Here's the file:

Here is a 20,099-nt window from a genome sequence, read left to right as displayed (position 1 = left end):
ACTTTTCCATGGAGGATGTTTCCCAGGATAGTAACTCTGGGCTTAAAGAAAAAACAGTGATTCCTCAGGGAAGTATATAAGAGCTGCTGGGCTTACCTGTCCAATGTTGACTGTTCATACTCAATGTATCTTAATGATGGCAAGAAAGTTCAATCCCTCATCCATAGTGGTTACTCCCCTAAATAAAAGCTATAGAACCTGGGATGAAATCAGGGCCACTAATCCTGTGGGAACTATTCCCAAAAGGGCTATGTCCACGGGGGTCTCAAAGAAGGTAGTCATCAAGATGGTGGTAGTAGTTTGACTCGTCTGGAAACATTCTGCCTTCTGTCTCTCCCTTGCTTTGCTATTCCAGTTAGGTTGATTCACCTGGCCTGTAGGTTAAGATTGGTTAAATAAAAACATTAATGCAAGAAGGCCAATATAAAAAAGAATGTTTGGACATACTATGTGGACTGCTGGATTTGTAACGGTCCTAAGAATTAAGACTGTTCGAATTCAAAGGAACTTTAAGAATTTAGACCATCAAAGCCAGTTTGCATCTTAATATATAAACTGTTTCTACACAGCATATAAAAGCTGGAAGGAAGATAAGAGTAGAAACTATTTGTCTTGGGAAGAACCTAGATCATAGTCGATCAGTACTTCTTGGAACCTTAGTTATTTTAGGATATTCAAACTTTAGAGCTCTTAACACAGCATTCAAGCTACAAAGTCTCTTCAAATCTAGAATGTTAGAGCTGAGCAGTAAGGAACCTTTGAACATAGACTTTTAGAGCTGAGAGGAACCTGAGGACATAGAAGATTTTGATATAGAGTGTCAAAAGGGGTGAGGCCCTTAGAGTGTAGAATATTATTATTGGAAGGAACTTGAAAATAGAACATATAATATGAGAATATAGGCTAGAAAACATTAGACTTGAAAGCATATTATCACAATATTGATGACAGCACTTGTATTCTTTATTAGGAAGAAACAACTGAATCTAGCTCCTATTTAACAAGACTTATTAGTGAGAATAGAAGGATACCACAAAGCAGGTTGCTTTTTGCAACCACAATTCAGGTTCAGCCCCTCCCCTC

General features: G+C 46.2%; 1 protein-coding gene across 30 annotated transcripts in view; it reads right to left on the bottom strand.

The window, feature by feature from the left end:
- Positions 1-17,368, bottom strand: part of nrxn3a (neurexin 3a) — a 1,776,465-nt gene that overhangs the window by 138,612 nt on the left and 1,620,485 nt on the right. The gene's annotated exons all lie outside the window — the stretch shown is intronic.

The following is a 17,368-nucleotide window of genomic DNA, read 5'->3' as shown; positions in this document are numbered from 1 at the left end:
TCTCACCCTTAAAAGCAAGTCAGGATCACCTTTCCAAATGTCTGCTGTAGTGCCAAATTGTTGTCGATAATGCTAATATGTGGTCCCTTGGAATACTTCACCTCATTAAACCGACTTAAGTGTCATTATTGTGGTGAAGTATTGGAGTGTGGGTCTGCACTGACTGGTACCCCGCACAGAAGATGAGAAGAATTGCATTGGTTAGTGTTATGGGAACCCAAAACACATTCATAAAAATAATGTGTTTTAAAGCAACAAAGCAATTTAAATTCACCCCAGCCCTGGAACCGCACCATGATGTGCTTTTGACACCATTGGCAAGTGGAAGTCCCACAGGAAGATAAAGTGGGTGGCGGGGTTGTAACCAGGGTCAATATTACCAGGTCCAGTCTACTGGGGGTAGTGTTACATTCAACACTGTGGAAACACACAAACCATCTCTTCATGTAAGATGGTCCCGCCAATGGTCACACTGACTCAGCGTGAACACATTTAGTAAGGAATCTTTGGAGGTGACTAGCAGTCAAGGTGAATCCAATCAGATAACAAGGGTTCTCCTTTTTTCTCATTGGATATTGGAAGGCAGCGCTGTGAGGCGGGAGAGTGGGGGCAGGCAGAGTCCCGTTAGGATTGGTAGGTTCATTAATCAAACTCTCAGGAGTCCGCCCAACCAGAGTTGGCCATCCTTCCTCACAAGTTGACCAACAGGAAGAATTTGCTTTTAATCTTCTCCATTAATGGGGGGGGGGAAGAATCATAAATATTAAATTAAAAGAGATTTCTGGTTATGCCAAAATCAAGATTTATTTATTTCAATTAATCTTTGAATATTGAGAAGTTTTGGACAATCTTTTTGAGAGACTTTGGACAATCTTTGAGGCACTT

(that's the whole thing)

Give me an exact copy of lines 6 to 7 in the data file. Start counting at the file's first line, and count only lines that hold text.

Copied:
The following is a 17,368-nucleotide window of genomic DNA, read 5'->3' as shown; positions in this document are numbered from 1 at the left end:
TCTCACCCTTAAAAGCAAGTCAGGATCACCTTTCCAAATGTCTGCTGTAGTGCCAAATTGTTGTCGATAATGCTAATATGTGGTCCCTTGGAATACTTCACCTCATTAAACCGACTTAAGTGTCATTATTGTGGTGAAGTATTGGAGTGTGGGTCTGCACTGACTGGTACCCCGCACAGAAGATGAGAAGAATTGCATTGGTTAGTGTTATGGGAACCCAAAACACATTCATAAAAATAATGTGTTTTAAAGCAACAAAGCAATTTAAATTCACCCCAGCCCTGGAACCGCACCATGATGTGCTTTTGACACCATTGGCAAGTGGAAGTCCCACAGGAAGATAAAGTGGGTGGCGGGGTTGTAACCAGGGTCAATATTACCAGGTCCAGTCTACTGGGGGTAGTGTTACATTCAACACTGTGGAAACACACAAACCATCTCTTCATGTAAGATGGTCCCGCCAATGGTCACACTGACTCAGCGTGAACACATTTAGTAAGGAATCTTTGGAGGTGACTAGCAGTCAAGGTGAATCCAATCAGATAACAAGGGTTCTCCTTTTTTCTCATTGGATATTGGAAGGCAGCGCTGTGAGGCGGGAGAGTGGGGGCAGGCAGAGTCCCGTTAGGATTGGTAGGTTCATTAATCAAACTCTCAGGAGTCCGCCCAACCAGAGTTGGCCATCCTTCCTCACAAGTTGACCAACAGGAAGAATTTGCTTTTAATCTTCTCCATTAATGGGGGGGGGGAAGAATCATAAATATTAAATTAAAAGAGATTTCTGGTTATGCCAAAATCAAGATTTATTTATTTCAATTAATCTTTGAATATTGAGAAGTTTTGGACAATCTTTTTGAGAGACTTTGGACAATCTTTGAGGCACTT